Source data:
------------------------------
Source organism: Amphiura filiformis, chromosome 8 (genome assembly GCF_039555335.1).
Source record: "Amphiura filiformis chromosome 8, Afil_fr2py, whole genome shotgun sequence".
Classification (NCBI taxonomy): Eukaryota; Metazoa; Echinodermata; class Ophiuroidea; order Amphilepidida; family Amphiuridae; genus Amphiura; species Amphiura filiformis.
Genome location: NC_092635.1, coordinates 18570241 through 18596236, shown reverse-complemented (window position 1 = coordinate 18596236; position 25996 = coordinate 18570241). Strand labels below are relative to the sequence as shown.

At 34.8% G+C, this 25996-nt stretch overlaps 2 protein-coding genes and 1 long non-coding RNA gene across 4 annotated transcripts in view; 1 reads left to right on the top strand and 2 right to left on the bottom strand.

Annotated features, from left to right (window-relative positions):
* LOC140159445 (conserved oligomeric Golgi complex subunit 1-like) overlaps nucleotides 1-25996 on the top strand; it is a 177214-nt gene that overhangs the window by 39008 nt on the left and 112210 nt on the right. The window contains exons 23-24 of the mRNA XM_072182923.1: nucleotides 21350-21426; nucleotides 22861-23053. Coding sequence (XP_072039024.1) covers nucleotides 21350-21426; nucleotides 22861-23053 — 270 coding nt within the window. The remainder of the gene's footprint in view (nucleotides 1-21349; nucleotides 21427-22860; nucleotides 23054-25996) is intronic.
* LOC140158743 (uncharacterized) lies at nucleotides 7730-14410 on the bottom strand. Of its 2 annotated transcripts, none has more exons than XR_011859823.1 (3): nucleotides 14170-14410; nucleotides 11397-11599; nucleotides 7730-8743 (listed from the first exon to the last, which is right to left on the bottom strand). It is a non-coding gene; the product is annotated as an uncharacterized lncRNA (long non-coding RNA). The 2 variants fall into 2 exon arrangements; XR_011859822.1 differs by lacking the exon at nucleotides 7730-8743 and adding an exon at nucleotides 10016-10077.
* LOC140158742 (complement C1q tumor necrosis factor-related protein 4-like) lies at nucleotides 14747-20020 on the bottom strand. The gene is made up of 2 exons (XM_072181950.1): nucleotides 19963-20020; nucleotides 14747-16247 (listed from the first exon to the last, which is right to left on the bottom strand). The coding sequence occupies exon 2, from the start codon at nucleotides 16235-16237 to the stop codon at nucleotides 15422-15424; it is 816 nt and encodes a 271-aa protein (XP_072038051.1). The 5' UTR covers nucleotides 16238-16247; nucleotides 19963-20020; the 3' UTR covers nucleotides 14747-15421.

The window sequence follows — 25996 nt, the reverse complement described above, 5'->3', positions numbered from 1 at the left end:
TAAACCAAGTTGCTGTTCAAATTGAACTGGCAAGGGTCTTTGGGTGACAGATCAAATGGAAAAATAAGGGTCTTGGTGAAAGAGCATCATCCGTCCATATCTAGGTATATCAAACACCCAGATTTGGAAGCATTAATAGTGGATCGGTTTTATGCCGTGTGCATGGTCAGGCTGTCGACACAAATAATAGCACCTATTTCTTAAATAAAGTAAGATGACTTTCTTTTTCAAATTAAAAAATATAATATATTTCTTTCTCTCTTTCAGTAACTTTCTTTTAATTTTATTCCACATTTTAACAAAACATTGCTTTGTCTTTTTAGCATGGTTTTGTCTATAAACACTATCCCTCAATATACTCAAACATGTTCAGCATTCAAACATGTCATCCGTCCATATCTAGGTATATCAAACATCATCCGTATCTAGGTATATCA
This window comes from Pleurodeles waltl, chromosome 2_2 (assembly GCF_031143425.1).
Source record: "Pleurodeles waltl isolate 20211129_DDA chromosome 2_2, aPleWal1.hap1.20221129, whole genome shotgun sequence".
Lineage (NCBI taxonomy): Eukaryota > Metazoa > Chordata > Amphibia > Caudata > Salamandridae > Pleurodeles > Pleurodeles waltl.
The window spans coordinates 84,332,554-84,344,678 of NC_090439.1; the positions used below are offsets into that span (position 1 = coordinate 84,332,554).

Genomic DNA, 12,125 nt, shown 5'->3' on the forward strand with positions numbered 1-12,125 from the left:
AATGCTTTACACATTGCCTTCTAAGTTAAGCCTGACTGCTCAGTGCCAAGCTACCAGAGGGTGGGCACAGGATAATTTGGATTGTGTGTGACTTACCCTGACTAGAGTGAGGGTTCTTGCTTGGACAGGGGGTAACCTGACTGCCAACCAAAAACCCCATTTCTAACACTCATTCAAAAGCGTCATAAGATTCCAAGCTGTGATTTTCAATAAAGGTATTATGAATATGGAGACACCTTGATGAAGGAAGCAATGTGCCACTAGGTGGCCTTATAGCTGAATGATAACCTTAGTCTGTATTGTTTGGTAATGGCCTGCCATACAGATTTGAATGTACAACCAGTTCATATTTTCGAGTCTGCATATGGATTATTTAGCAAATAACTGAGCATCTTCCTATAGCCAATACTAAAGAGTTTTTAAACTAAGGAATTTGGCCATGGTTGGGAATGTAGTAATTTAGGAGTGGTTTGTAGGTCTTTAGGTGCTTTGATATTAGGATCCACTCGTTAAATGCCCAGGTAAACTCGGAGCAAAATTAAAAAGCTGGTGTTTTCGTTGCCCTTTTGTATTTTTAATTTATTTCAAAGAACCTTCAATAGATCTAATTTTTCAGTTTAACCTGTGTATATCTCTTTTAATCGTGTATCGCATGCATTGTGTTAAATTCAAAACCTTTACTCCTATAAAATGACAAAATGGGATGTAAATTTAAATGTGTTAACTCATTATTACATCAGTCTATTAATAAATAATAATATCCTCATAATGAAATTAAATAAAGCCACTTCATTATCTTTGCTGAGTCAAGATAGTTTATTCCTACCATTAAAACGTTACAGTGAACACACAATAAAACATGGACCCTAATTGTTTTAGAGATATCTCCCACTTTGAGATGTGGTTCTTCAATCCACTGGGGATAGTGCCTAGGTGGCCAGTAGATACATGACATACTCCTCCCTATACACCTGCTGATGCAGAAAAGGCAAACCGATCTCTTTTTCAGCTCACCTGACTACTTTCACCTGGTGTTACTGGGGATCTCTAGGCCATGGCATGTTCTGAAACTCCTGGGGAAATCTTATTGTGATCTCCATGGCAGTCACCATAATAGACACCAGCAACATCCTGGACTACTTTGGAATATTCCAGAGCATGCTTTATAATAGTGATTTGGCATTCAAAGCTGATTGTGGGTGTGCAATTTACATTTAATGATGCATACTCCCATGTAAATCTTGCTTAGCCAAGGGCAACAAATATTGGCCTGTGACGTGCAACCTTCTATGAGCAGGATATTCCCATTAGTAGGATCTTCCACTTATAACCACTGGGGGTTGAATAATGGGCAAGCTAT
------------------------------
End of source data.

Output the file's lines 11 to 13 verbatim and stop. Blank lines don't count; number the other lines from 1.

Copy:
TAAACCAAGTTGCTGTTCAAATTGAACTGGCAAGGGTCTTTGGGTGACAGATCAAATGGAAAAATAAGGGTCTTGGTGAAAGAGCATCATCCGTCCATATCTAGGTATATCAAACACCCAGATTTGGAAGCATTAATAGTGGATCGGTTTTATGCCGTGTGCATGGTCAGGCTGTCGACACAAATAATAGCACCTATTTCTTAAATAAAGTAAGATGACTTTCTTTTTCAAATTAAAAAATATAATATATTTCTTTCTCTCTTTCAGTAACTTTCTTTTAATTTTATTCCACATTTTAACAAAACATTGCTTTGTCTTTTTAGCATGGTTTTGTCTATAAACACTATCCCTCAATATACTCAAACATGTTCAGCATTCAAACATGTCATCCGTCCATATCTAGGTATATCAAACATCATCCGTATCTAGGTATATCA
This window comes from Pleurodeles waltl, chromosome 2_2 (assembly GCF_031143425.1).
Source record: "Pleurodeles waltl isolate 20211129_DDA chromosome 2_2, aPleWal1.hap1.20221129, whole genome shotgun sequence".